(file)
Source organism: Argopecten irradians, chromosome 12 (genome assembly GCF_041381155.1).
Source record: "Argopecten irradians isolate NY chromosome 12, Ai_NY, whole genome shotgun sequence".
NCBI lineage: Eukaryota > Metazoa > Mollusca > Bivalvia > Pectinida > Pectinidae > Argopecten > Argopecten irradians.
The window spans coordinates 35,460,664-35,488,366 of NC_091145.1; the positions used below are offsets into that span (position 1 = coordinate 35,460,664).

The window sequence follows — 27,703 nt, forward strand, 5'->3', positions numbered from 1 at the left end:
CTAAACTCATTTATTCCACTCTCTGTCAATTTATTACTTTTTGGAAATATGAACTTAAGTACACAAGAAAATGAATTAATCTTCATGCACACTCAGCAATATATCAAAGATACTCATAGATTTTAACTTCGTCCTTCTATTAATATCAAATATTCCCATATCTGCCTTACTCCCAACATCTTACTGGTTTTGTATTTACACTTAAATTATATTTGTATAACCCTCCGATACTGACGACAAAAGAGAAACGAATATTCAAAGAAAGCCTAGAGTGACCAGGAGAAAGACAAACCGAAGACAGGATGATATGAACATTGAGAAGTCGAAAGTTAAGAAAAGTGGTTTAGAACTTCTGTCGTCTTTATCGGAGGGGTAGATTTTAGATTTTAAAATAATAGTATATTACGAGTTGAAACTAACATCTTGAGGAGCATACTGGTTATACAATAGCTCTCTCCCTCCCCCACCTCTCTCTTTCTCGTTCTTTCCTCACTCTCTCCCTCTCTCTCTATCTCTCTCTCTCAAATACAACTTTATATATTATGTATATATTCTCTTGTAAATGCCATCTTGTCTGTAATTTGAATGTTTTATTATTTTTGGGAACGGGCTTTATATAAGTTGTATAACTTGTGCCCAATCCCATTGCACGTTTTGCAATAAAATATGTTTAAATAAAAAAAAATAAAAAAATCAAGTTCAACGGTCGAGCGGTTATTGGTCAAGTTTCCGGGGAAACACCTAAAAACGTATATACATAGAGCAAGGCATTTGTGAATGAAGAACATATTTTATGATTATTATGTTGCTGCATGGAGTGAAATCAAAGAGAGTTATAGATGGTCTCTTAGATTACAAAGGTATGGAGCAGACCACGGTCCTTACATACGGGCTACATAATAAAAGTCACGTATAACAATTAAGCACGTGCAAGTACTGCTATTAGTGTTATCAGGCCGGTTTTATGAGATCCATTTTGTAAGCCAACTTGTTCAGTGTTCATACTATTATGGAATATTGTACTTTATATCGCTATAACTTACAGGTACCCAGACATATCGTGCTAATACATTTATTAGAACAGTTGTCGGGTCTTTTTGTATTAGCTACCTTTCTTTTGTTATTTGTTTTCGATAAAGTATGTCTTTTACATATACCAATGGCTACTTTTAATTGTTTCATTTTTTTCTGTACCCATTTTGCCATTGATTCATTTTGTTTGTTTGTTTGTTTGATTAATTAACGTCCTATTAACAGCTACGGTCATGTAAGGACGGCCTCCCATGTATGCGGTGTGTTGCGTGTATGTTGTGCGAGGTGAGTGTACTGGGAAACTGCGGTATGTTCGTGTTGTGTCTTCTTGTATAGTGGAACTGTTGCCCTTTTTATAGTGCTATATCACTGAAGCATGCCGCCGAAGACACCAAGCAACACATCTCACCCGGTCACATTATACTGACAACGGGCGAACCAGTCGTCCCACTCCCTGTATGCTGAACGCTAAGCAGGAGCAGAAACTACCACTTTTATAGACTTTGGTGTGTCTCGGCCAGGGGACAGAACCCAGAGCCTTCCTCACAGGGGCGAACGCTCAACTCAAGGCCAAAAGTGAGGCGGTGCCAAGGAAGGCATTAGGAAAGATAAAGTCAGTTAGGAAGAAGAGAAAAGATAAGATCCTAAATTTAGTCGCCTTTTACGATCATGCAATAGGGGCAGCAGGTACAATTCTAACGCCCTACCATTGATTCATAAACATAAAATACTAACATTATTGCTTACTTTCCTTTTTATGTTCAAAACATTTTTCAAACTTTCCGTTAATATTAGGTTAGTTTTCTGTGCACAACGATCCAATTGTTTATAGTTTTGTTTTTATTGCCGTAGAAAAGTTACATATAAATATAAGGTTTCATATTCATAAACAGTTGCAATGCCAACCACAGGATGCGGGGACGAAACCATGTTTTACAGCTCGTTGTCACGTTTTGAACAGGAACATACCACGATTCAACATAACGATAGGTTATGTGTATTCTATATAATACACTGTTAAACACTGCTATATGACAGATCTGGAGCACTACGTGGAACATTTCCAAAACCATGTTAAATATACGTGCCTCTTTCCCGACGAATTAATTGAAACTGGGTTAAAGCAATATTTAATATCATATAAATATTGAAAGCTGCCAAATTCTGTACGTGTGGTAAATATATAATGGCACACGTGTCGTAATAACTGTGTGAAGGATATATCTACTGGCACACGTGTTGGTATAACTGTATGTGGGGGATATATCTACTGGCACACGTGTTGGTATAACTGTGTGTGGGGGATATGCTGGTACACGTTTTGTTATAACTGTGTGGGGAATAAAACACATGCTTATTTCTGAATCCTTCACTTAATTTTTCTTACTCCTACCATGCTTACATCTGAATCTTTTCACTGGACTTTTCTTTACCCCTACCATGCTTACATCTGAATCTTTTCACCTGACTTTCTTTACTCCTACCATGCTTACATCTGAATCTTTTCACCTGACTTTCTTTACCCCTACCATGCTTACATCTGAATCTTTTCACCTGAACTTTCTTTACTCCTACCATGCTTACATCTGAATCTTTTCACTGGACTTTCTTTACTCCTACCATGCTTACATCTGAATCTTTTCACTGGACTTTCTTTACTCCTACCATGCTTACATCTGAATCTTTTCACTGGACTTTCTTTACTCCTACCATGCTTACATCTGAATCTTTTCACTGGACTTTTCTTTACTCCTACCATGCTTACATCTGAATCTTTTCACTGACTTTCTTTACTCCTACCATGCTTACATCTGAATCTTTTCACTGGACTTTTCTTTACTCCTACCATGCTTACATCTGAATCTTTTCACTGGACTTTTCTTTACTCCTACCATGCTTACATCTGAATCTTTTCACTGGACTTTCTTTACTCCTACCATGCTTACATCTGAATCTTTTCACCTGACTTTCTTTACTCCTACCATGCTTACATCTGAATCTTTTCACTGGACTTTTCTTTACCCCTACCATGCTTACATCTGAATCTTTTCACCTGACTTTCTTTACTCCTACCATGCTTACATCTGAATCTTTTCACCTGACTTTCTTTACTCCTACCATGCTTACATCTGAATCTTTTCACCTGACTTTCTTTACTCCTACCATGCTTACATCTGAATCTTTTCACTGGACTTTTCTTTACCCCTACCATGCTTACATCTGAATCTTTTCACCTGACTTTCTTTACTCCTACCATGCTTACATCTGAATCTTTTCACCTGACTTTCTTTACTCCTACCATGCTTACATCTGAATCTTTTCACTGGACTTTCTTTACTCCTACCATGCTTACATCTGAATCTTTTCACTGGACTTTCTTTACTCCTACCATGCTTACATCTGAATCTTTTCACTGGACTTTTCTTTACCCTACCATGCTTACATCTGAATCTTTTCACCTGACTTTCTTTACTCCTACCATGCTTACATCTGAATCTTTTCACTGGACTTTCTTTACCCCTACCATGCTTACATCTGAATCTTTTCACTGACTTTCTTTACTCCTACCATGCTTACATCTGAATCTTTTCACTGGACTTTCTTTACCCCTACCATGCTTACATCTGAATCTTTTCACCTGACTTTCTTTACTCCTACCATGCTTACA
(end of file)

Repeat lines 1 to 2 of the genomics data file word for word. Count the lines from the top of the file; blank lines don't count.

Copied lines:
Source organism: Argopecten irradians, chromosome 12 (genome assembly GCF_041381155.1).
Source record: "Argopecten irradians isolate NY chromosome 12, Ai_NY, whole genome shotgun sequence".